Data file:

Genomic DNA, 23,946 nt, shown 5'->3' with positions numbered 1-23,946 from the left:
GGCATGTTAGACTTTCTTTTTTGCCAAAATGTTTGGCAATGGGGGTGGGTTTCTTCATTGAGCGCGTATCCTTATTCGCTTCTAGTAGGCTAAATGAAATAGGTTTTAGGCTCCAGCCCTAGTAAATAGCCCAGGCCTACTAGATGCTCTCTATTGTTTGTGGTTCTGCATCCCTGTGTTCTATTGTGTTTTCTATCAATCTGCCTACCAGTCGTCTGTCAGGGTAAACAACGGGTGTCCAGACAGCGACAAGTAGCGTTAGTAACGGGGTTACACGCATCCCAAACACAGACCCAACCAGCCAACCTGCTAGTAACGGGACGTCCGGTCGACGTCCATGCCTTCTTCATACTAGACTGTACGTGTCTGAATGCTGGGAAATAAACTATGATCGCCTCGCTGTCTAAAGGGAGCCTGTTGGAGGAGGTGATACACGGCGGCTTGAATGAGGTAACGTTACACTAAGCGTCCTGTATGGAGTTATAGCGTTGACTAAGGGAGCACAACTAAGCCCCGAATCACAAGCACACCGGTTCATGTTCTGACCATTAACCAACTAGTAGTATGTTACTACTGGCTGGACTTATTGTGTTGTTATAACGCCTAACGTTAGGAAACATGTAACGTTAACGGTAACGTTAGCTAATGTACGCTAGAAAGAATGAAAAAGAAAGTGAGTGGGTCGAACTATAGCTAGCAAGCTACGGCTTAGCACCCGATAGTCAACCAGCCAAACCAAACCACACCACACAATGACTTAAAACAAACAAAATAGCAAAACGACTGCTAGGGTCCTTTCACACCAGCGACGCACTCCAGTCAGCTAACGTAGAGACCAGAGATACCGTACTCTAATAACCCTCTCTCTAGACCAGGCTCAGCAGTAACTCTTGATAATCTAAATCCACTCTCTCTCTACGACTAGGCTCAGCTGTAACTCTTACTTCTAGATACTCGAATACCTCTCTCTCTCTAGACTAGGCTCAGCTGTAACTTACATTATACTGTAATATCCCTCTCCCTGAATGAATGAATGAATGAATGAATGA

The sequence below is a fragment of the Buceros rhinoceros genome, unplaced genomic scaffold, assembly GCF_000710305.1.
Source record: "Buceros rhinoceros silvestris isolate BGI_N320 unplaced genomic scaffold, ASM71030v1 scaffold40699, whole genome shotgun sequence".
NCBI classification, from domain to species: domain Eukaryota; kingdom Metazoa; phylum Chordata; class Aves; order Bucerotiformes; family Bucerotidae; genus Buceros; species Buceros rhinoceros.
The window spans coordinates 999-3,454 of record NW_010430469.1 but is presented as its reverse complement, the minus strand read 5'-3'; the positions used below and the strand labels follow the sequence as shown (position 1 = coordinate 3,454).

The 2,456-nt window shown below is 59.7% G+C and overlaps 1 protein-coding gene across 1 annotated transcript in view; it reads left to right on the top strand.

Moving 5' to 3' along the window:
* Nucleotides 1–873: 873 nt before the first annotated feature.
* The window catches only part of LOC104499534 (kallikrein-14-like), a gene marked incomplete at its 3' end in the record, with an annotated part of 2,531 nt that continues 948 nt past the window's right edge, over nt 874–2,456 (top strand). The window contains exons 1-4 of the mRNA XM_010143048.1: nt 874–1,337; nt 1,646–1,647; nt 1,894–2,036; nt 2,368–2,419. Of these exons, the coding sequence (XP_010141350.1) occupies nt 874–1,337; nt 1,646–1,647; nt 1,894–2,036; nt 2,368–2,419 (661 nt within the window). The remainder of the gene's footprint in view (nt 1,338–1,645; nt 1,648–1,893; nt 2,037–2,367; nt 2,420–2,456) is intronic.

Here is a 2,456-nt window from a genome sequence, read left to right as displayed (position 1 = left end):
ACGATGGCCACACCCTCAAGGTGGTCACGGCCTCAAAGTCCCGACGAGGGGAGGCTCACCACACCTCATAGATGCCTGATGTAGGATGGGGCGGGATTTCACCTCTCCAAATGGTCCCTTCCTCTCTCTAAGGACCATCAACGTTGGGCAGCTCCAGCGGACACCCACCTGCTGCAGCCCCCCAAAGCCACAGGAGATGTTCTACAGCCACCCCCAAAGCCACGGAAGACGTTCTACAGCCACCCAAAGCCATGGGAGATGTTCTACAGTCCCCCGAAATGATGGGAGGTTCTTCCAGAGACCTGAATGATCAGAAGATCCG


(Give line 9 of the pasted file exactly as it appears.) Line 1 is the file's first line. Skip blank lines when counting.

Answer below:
* Nucleotides 1–873: 873 nt before the first annotated feature.